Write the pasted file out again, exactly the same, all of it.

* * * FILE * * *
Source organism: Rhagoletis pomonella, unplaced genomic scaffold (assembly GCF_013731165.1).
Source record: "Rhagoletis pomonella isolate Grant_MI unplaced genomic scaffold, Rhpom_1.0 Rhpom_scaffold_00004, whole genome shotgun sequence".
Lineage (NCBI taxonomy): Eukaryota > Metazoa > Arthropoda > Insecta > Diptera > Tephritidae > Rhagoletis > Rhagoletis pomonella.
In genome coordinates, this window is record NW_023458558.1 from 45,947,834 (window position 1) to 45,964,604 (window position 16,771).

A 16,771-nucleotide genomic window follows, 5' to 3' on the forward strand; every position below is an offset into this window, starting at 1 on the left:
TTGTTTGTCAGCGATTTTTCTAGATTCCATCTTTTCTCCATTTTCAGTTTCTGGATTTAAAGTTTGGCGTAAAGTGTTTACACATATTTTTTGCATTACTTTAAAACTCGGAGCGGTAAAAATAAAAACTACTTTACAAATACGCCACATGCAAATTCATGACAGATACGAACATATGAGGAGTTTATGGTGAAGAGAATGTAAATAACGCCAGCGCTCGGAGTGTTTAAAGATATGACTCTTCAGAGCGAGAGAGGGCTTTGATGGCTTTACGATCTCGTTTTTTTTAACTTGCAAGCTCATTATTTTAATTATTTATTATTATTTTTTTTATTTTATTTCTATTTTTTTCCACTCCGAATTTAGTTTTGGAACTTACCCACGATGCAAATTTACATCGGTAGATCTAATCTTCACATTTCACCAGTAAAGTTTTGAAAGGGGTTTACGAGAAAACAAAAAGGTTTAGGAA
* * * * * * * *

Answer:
Source organism: Rhagoletis pomonella, unplaced genomic scaffold (assembly GCF_013731165.1).
Source record: "Rhagoletis pomonella isolate Grant_MI unplaced genomic scaffold, Rhpom_1.0 Rhpom_scaffold_00004, whole genome shotgun sequence".
Lineage (NCBI taxonomy): Eukaryota > Metazoa > Arthropoda > Insecta > Diptera > Tephritidae > Rhagoletis > Rhagoletis pomonella.
In genome coordinates, this window is record NW_023458558.1 from 45,947,834 (window position 1) to 45,964,604 (window position 16,771).

A 16,771-nucleotide genomic window follows, 5' to 3' on the forward strand; every position below is an offset into this window, starting at 1 on the left:
TTGTTTGTCAGCGATTTTTCTAGATTCCATCTTTTCTCCATTTTCAGTTTCTGGATTTAAAGTTTGGCGTAAAGTGTTTACACATATTTTTTGCATTACTTTAAAACTCGGAGCGGTAAAAATAAAAACTACTTTACAAATACGCCACATGCAAATTCATGACAGATACGAACATATGAGGAGTTTATGGTGAAGAGAATGTAAATAACGCCAGCGCTCGGAGTGTTTAAAGATATGACTCTTCAGAGCGAGAGAGGGCTTTGATGGCTTTACGATCTCGTTTTTTTTAACTTGCAAGCTCATTATTTTAATTATTTATTATTATTTTTTTTATTTTATTTCTATTTTTTTCCACTCCGAATTTAGTTTTGGAACTTACCCACGATGCAAATTTACATCGGTAGATCTAATCTTCACATTTCACCAGTAAAGTTTTGAAAGGGGTTTACGAGAAAACAAAAAGGTTTAGGAA